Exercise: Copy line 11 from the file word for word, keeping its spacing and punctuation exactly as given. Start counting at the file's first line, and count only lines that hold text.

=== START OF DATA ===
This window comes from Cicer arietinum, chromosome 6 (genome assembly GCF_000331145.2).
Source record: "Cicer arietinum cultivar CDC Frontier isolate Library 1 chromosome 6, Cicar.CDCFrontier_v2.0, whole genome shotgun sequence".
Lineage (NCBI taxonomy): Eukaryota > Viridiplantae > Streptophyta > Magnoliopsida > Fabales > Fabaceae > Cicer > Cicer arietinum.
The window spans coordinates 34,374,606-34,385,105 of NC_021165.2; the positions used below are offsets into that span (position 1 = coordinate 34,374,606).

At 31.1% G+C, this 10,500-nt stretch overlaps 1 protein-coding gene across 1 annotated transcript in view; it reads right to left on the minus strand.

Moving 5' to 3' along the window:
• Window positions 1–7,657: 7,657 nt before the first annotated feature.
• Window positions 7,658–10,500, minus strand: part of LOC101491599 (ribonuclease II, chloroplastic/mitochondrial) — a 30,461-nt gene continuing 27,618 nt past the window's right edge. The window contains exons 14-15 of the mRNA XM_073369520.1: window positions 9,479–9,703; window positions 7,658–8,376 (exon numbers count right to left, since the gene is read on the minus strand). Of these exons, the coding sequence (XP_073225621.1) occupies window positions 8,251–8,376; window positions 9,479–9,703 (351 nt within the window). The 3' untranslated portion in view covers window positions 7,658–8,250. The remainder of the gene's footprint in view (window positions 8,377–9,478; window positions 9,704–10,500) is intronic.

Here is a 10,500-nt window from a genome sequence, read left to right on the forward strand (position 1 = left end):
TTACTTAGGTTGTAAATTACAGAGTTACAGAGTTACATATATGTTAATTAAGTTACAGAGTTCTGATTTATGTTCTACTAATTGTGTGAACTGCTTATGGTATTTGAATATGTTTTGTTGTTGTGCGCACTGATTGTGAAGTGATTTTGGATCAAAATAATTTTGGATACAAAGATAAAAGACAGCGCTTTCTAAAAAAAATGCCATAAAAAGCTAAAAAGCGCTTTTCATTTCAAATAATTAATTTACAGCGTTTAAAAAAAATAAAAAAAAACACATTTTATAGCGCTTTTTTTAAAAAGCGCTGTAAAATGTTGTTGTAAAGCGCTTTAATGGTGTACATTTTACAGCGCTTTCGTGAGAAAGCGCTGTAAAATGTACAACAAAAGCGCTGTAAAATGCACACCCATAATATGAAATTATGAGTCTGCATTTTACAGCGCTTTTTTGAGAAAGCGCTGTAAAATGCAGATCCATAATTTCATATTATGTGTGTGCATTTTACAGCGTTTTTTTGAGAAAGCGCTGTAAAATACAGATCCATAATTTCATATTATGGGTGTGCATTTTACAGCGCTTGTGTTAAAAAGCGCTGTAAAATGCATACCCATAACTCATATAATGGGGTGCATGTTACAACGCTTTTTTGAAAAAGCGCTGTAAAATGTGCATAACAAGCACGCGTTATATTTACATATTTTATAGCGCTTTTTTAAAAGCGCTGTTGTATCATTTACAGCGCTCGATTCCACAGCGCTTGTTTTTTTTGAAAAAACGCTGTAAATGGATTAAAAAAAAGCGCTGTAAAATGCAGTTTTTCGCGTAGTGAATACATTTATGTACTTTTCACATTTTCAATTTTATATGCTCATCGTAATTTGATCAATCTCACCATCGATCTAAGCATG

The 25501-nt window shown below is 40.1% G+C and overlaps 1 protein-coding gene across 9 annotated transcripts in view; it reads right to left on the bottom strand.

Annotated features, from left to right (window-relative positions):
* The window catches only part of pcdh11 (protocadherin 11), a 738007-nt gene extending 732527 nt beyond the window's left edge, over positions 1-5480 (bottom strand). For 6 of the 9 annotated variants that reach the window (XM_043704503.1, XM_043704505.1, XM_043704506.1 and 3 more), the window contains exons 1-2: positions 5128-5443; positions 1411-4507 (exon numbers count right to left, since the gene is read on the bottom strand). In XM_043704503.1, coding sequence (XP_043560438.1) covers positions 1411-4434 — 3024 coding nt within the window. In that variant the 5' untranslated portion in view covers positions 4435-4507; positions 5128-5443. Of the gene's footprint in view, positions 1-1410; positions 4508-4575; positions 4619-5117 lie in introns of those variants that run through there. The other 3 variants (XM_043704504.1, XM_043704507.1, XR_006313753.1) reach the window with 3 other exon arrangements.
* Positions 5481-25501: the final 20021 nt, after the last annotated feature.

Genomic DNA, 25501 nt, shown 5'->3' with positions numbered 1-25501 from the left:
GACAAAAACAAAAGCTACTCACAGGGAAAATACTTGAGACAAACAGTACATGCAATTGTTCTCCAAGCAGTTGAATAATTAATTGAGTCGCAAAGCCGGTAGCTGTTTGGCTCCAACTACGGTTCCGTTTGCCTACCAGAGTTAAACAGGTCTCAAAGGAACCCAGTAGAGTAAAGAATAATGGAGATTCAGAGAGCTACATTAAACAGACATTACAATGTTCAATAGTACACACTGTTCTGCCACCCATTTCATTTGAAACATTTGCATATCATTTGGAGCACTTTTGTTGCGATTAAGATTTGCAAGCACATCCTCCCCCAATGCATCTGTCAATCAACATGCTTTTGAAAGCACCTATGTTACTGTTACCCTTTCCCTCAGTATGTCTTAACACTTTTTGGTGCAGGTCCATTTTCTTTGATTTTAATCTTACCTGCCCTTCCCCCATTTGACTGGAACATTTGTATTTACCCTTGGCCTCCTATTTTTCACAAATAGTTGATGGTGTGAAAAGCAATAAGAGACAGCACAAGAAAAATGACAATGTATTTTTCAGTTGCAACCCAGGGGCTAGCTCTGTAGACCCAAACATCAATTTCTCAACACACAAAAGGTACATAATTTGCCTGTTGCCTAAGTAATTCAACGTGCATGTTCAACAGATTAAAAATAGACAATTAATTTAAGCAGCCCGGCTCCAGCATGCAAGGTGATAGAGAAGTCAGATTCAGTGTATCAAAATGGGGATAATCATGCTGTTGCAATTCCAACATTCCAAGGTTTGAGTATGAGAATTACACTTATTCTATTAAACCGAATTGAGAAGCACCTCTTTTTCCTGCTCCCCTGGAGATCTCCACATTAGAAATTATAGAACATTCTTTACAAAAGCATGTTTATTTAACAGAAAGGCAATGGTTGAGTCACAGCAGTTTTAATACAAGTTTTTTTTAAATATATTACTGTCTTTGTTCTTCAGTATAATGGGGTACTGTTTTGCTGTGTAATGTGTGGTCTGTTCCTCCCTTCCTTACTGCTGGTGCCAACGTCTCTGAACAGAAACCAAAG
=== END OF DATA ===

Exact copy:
The 25501-nt window shown below is 40.1% G+C and overlaps 1 protein-coding gene across 9 annotated transcripts in view; it reads right to left on the bottom strand.